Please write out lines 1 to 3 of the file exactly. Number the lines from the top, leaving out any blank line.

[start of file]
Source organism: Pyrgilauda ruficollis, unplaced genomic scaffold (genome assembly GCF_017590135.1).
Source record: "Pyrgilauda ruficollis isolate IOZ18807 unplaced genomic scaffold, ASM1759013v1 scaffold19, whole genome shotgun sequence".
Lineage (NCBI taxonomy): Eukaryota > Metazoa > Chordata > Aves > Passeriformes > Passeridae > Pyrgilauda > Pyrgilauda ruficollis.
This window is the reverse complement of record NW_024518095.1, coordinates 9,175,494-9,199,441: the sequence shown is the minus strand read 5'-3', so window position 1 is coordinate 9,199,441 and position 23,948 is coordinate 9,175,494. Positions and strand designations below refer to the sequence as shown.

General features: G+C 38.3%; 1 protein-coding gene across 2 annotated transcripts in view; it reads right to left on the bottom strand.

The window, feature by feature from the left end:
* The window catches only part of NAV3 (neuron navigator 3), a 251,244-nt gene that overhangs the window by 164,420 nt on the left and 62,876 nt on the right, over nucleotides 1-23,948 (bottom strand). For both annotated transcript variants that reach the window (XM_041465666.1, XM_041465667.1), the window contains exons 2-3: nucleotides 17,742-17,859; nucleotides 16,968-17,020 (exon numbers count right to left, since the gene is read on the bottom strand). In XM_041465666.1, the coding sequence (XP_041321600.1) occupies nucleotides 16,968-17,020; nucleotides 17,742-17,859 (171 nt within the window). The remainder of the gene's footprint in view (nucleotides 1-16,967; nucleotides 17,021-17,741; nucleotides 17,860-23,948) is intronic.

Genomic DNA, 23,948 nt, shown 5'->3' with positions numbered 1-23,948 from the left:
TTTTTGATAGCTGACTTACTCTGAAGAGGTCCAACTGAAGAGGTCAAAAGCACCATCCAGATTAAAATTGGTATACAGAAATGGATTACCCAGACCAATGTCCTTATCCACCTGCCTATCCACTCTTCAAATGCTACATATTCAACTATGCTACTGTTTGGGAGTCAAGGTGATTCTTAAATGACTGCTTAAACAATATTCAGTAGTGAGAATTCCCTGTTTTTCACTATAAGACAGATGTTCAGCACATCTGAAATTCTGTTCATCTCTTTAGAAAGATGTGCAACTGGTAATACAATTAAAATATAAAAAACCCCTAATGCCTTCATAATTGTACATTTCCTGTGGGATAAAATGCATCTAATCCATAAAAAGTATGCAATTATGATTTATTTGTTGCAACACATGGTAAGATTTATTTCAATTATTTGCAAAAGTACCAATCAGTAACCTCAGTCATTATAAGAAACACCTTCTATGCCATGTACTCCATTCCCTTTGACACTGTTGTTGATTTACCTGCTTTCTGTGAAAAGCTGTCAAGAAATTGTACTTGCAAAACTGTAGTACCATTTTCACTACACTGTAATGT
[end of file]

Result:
Source organism: Pyrgilauda ruficollis, unplaced genomic scaffold (genome assembly GCF_017590135.1).
Source record: "Pyrgilauda ruficollis isolate IOZ18807 unplaced genomic scaffold, ASM1759013v1 scaffold19, whole genome shotgun sequence".
Lineage (NCBI taxonomy): Eukaryota > Metazoa > Chordata > Aves > Passeriformes > Passeridae > Pyrgilauda > Pyrgilauda ruficollis.